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2 out of 2 people found the following review useful:

I Watched It To Catch Bob Monkhouse Only

Author: Big Movie Fan from England
13 December 2002

Celebrity Squares was a UK version of the U.S. game show Hollywood Squares. The concept was rather boring in my opinion like that other quiz show Blankety Blank but it was the host that provided the entertainment.

There were two contestants who would play a version of noughts and crosses on a huge game board. On each square was a celebrity. Bob Monkhouse would ask the celebrities a question and the contestants would have to guess if the answer given by the celebrity was right or wrong. If they were right then the contestant would win either an X or O on that particular square.

Well, that was the format. Nothing exciting but the great Bob Monkhouse saved the day as usual. Bob Monkhouse is believed to know more jokes than anyone else in the world and watching this show I can believe it.

The show was cancelled in 1979 but returned in 1993 for a few years. If you see any repeats on Sky or Cable TV, then watch it to catch all of Bob Monkhouse's jokes.

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1 out of 1 people found the following review useful:

Noughts And Crosses On Television

Author: ShadeGrenade from Ambrosia
29 August 2008

*** This review may contain spoilers ***

"What is the day every comedian dreads?", asked Ronnie Corbett in one of his famous 'chair' routines in 'The Two Ronnies'. "Its the day he gets his call-up papers to appear on 'Celebrity Squares!".

Like the other I.M.D.B. reviewer, I watched 'Celebrity Squares' mainly because of Bob Monkhouse. There was something about the man, he could take any game show format - no matter how inane - and make it work. He was quick-witted and slick. This was his first game show since 'The Golden Shot' ( he had been made to stand down after being suspected of accepting bribes - an allegation that was later proved untrue ), and was made by the same station - A.T.V.

Based on the hit U.S. show 'Hollywood Squares', it had nine celebrities seated in boxes on a vertical grid. Bob would ask one a question, and the contestant had to decide whether to agree or disagree with their answer. If they were right, either an 'O' or 'X' would appear on the box, and the first to get a line was the winner.

Vincent Price ( sans moustache ) was appearing in a play in London's West End at the time it began and graciously found time to fit in a few early editions. It felt strange seeing the guy who had frightened me numerous times on late night television seated alongside the likes of Leslie Crowther and Willie Rushton. Other celebrities to appear over the years included Diana Dors, Michele Dotrice, Dr.Magnus Pyke ( the legendary arm-waving boffin of 'Don't Ask Me' ), Hinge & Bracket, Pat Coombs, Charlie Drake ( this was before Equity blacklisted him for hiring a non-union member to appear in one of his shows ), Norman Wisdom ( one of his questions was 'what is a bidet?' ), Arthur Mullard ( whose pronunciation of 'haemoglobin' came out sounding like 'I'm a goblin'! ), Jenny Lee-Wright ( from 'The Benny Hill Show' ), Little & Large, Rod Hull & Emu ( was there a show in the '70's these two were not on? ) and Val Doonican. Yootha Joyce's appearance was especially sad, the actress passed away a short time after it was recorded.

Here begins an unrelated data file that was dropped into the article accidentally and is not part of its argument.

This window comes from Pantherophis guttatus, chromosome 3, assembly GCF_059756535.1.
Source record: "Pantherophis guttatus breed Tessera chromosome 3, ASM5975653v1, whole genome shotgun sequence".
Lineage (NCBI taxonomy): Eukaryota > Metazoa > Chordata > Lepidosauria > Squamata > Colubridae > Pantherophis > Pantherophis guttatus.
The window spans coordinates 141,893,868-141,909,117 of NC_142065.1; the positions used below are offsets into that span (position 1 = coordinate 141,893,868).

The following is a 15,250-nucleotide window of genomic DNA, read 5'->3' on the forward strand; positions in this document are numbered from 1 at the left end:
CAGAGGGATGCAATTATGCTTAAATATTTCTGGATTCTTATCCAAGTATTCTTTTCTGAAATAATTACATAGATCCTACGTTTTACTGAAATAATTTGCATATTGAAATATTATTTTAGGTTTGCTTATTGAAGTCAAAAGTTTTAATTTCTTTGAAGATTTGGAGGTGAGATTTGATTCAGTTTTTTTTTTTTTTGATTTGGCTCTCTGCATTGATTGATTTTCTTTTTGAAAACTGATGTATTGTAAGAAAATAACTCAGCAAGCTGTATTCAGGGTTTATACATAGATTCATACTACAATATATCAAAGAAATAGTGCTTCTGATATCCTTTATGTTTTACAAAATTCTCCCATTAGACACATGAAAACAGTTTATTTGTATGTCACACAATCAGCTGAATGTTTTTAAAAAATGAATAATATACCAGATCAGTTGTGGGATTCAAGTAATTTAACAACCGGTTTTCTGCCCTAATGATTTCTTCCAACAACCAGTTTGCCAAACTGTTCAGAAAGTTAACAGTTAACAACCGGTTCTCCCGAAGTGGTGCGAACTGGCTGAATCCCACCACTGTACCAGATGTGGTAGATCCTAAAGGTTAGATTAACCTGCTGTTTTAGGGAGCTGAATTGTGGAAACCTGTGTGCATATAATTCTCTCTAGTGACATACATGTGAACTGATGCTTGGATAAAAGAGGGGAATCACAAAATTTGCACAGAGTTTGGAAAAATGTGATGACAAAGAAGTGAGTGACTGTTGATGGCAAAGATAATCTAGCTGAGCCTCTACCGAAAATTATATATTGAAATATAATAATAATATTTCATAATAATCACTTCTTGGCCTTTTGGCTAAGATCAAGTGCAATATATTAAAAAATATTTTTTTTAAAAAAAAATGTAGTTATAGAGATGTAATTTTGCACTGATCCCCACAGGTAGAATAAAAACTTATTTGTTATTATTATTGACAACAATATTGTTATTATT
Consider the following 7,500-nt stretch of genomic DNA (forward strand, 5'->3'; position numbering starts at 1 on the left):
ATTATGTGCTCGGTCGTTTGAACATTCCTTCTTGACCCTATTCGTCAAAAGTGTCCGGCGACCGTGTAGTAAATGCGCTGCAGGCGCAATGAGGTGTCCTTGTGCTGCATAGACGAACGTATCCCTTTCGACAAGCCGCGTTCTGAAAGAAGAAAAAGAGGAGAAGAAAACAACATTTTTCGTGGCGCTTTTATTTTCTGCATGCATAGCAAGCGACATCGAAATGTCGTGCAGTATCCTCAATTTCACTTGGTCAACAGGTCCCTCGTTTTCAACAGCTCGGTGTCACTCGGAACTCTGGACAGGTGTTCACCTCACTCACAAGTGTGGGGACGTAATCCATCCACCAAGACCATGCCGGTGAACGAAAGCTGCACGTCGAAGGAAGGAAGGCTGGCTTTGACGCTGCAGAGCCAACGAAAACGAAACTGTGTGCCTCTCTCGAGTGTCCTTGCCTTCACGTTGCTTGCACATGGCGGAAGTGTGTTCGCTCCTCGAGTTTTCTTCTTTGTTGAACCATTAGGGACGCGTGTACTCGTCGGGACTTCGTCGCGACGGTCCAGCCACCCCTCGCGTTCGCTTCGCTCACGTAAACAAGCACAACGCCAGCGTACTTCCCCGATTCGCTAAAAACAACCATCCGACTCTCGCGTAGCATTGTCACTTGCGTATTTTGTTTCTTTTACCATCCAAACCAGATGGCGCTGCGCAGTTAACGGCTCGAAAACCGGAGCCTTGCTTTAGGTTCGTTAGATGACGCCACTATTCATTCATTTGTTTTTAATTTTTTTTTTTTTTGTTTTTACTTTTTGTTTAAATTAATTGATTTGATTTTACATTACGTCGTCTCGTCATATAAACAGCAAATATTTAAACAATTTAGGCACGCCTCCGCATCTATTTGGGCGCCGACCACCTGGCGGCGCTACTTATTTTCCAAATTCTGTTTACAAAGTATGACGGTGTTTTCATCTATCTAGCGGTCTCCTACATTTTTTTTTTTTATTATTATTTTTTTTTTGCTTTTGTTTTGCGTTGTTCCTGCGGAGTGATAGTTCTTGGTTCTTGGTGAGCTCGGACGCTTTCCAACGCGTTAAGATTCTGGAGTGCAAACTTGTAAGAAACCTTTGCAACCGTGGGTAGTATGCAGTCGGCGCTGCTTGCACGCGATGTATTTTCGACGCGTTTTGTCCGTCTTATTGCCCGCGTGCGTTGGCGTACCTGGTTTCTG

Kenny Everett supplied the breathless voice-over at the beginning of each show: "Its Bob and The Big Box Game!". It was a job clearly unworthy of someone of his talents; fortunately, three years later he landed his own series on Thames and the rest is history.

There was a charity element to 'Squares' - Bob read out letters from viewers in dire need of financial help, and - this may sound extraordinary now - often broke down in tears as he did so. It was not fake emotion either, he was genuinely upset.

'Squares' went the reverse route taken by 'The Golden Shot' - starting out on Sunday tea-times, before shifting to a regular Saturday evening slot. It ran from 1975-79, and returned briefly in the 1990's as a Noel Gay ( a top Australian T.V. producer, also responsible for 'Going For Gold' with Henry Kelly ) production. The new intake of celebrities included Kim Hartman ( 'Helga' off 'Allo, Allo' ), travel writer Tony Hawks, impressionist Hilary O'Neil, Bradley Walsh, 'Red Dwarf' funny girl Hattie Hayridge, Jon Pertwee ( in one of his very last T.V. appearances ), and dear old Willie Rushton, who ( along with Bob ) was the only survivor from the old show.

In between the original and its revival was a rip-off - the dreadful 'Punchlines', hosted by Lennie Bennett. Bennett was no Monkhouse, and the show featured the likes of Irish singer Rose-Marie, comic Fogswell Flax, dancer Judy Gridley, and brash American comedienne Bryan Joan Elliott, of whom I had never heard before ( nor since ).

While 'Celebrity Squares' was unmitigated crap, it was made partially watchable by the great, much-missed Bob.

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